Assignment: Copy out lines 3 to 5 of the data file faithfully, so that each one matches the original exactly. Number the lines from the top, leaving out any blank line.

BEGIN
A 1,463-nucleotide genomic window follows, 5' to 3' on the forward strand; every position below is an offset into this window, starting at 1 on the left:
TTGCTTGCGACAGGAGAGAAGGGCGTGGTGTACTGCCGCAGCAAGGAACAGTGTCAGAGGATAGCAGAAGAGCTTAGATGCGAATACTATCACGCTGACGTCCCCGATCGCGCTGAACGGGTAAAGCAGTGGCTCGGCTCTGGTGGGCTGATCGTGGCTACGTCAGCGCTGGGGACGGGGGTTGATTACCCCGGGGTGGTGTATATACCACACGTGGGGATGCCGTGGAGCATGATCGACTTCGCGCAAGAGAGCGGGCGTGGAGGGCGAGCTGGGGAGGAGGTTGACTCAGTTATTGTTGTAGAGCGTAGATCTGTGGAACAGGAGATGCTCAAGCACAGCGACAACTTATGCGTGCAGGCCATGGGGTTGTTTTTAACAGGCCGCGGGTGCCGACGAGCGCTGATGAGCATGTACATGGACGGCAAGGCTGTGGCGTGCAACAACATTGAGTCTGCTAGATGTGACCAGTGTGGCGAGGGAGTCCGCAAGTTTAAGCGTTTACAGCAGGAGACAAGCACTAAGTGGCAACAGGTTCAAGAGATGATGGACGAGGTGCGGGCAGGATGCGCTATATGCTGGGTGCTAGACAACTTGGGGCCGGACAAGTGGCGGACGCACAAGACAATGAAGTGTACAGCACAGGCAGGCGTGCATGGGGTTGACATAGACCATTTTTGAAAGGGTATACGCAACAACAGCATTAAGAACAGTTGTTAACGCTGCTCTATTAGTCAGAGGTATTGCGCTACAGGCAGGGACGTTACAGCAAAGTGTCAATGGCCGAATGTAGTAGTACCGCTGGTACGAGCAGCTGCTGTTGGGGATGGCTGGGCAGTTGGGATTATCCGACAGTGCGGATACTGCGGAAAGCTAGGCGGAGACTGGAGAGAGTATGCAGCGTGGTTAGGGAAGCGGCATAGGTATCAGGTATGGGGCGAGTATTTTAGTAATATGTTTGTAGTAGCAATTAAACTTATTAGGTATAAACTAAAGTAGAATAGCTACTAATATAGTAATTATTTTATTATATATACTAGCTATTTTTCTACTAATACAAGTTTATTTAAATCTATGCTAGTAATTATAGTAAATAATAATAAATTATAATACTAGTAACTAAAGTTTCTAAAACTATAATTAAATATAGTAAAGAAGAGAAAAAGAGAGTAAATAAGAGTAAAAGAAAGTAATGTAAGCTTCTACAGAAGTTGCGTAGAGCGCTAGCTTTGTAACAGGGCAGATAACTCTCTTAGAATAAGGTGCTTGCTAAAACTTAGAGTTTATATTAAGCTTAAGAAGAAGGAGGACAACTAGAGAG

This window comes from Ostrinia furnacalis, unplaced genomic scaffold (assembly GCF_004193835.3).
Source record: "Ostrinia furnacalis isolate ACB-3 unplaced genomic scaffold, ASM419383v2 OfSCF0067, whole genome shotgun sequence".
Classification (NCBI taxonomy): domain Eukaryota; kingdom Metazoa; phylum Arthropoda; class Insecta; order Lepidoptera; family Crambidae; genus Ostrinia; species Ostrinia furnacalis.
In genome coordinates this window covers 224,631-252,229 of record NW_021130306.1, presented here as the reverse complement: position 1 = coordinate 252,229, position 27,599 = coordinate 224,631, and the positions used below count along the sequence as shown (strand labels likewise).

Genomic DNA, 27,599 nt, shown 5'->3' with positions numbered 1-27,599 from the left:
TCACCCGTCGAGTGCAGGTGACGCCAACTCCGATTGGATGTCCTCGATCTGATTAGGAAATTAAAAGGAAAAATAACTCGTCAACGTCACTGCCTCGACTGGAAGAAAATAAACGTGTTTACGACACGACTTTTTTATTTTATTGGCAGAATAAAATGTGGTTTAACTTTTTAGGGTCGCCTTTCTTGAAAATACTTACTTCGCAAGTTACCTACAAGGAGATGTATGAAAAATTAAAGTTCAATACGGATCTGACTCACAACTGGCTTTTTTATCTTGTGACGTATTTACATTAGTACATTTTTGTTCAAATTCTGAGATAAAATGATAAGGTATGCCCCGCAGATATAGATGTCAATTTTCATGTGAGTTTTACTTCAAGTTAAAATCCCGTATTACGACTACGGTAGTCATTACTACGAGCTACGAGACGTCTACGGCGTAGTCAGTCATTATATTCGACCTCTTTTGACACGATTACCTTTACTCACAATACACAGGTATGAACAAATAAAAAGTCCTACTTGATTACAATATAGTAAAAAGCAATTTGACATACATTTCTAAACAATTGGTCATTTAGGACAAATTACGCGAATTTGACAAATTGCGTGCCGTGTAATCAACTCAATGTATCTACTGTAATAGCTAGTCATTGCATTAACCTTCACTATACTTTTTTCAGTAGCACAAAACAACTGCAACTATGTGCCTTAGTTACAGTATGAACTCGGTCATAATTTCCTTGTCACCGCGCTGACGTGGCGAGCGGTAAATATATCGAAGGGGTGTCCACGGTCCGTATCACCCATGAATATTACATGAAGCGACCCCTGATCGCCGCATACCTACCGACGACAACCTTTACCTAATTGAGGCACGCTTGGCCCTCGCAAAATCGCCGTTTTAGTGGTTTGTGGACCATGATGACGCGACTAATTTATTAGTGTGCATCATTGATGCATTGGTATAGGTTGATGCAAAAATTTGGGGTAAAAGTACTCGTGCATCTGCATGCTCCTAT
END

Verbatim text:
This window comes from Ostrinia furnacalis, unplaced genomic scaffold (assembly GCF_004193835.3).
Source record: "Ostrinia furnacalis isolate ACB-3 unplaced genomic scaffold, ASM419383v2 OfSCF0067, whole genome shotgun sequence".
Classification (NCBI taxonomy): domain Eukaryota; kingdom Metazoa; phylum Arthropoda; class Insecta; order Lepidoptera; family Crambidae; genus Ostrinia; species Ostrinia furnacalis.